C. F. Lynch & Associates

Let's Get This (Third) Party Started

By Clifford F. Lynch

DC Velocity, June 2003.

Until the law of unintended consequences is repealed, thorough planning will remain the foundation of any successful outsourcing arrangement. Put another way, third-party service is only as good as the service contract agreement. In that spirit, we offer customers and providers alike 10 basic rules for ensuring a successful and mutually beneficial third-party logistics service arrangement.

1. Think it through. Surprisingly, even the most sophisticated clients often fail to think the outsourcing decision through very carefully. All too often, theyíre simply trying to outsource a problem that theyíve been unable to solve themselves. To avoid becoming just another part of the problem, third-party logistics service providers (3PLs) should make every effort to become a part of the process from the beginning.

2. Itís due diligence, not due drudgery. For a client choosing a 3PL, itís important not to skimp on the investigation phase: check industry sources, talk to existing clients and investigate financial health. Providers should prepare for this scrutiny and be ready to demonstrate their financial stability. The savvy ones wonít stop there but will go on to make sure their internal management depth, strategic direction, IT capabilities, security and labor relations will stand up to scrutiny.

3. Be clear about expectation. A number of outsourcing relationships have failed because of unrealistic expectations. To often, clients ask providers to submit bids based on inadequate or inaccurate information on the size and frequency of their shipments. By the same token, itís all too easy for providers to underestimate the cost of providing the service. Such inaccuracies put providers in danger of developing costing for and committing to arrangements that donít reflect reality.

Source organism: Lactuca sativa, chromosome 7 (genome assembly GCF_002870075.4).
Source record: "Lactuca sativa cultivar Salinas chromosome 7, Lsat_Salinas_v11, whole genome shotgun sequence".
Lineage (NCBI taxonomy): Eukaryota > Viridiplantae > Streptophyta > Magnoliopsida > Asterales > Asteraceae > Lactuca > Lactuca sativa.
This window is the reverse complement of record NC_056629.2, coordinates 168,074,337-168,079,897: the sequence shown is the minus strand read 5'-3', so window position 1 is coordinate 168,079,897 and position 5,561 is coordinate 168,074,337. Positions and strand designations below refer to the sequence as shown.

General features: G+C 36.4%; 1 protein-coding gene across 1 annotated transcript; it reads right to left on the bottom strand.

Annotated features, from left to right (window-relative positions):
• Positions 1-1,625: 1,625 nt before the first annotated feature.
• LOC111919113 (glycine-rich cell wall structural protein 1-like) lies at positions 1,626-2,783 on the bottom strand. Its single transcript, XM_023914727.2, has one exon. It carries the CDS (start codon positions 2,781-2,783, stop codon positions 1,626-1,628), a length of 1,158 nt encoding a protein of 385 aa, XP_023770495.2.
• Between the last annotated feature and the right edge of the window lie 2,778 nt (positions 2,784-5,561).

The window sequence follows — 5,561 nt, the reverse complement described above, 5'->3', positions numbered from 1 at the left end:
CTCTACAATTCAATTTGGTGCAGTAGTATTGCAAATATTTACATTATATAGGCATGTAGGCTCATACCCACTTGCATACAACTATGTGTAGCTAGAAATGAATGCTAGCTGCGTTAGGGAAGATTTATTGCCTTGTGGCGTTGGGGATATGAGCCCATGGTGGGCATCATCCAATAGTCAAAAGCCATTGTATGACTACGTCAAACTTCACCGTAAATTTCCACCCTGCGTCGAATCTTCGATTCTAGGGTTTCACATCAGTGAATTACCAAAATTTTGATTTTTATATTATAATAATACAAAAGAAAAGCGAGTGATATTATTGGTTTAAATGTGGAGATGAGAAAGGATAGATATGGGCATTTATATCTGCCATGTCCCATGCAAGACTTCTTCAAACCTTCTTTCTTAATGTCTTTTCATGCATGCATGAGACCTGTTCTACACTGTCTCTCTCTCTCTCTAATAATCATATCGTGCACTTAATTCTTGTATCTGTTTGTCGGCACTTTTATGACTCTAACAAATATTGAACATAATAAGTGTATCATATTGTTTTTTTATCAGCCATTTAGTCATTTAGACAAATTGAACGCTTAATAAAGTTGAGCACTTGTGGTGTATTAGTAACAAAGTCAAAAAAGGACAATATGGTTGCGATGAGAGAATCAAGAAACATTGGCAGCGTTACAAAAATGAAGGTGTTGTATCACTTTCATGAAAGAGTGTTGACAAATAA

4. Spell it out. When drawing up the contract, both parties should focus on the specifics. Include incentives for improvements in operations and productivity with both parties sharing the benefits. Be sure to spell out all benchmarks, obligations, expectations and remedies.

5. Go by the book. An operating manual can be an invaluable aid. Ideally, the client and the provider will develop the manual jointly. But regardless of how itís created, the manual should contain all policies, procedures and other information necessary for the efficient operation of the outsourcing arrangement.

6. Anticipate problems. Both parties are usually aware of friction points that may arise during the relationship. Identify them in advance and develop a procedure for dealing with them should they arise.

7. Communicate. Poor communication is second only to poor planning as a cause of outsourcing relationship failure. Communications on all aspects of the operation must be frequent and two-way. Providers should take pains to report to key clients on a regular basis.

8. Set up a performance measurement program. When drawing up the initial contract, clearly identify mutually agreeable standards of performance. Providers should ask for regular performance reports from their clients. Doing so will ensure they have the opportunity to resolve issues on a timely basis Ė not when itís too late.

9. Reward outstanding performance. Ideally, this should be done by the client. But if that doesnít happen, the provider should reward good performance on the part of its employees. Compliments, recognition, awards, days off and dinners are all proven motivators. Do whatever works for your particular circumstances, but do something.

10. Be a good partner. Providers should never forget that their clientsí ability to serve their own customers will depend on the 3PLís performance Ė or lack thereof. A high level of integrity and performance will ensure a high level of satisfaction. And when the relationship comes to an end, it could get you invited back to the party.



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